A busy weekend for California Gov. Jerry Brown culminated in several signed bills designed to assist students across his state. Chief among the legislation is SB-967, which seeks to combat sexual assault on campus by flipping the traditional "no means no" mantra on its head: Colleges and universities will now need to "adopt a standard of clear consent" when it comes to students' sexual activity, the Los Angeles Times reports. It's the first state to impose such a mandate. To prevent perpetrators from claiming they never heard a definite "no" from their victims, the bill now calls for an "affirmative, conscious, and voluntary agreement to engage in sexual activity."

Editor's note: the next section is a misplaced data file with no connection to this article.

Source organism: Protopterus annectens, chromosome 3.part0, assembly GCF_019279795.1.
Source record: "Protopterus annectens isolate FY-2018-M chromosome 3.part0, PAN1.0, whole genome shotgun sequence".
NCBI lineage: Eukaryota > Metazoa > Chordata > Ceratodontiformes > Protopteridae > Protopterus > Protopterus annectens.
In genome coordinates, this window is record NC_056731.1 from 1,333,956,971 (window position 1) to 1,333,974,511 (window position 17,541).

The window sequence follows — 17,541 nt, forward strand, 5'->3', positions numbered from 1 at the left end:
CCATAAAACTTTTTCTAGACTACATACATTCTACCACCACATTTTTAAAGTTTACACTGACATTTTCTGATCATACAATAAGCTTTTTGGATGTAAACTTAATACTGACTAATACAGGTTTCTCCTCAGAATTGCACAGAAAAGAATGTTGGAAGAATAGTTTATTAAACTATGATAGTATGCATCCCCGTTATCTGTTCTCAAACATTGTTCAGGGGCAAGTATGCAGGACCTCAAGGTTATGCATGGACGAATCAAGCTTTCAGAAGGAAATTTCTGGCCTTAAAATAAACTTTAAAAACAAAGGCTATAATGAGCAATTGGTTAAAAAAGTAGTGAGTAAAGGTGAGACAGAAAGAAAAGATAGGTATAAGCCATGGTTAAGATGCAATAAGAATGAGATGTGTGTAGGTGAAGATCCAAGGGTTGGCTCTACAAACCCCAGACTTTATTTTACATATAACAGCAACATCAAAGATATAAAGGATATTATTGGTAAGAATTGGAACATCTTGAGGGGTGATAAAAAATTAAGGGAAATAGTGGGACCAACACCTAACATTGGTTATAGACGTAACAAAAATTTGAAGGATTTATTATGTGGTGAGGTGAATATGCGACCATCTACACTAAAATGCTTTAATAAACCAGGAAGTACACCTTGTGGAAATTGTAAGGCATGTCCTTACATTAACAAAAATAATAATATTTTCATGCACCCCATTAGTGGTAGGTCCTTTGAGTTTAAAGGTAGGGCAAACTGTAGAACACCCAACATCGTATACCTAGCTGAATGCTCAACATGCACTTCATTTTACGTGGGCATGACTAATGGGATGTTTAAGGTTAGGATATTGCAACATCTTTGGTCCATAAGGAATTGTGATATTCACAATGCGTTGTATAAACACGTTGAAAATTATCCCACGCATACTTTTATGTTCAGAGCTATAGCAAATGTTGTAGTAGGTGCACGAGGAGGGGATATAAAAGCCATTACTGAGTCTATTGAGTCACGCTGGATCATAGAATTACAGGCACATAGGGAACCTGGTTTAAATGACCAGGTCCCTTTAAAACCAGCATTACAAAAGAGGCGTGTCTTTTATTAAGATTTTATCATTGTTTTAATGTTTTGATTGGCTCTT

The legislation is meant to protect individuals who are drunk, drugged, asleep, or unconscious, the AP reports; it notes consent can be nonverbal (ie, a nod of the head). The bill adds that colleges and universities have to come up with a blueprint to help sexual assault victims, make counseling and health services available, and better train faculty who review such cases. "This is amazing," says a UCLA student. "It's going to educate an entire new generation of students on what consent is and what consent is not ... that the absence of a 'no' is not a 'yes.'" Also signed by Brown over the weekend: a bill that offers college loans to students in the US illegally, and a bill that will ask voters whether to repeal parts of a 1998 law that mandate school instruction be in English. (Some people aren't happy with the way Florida State has handled its sexual assault cases.)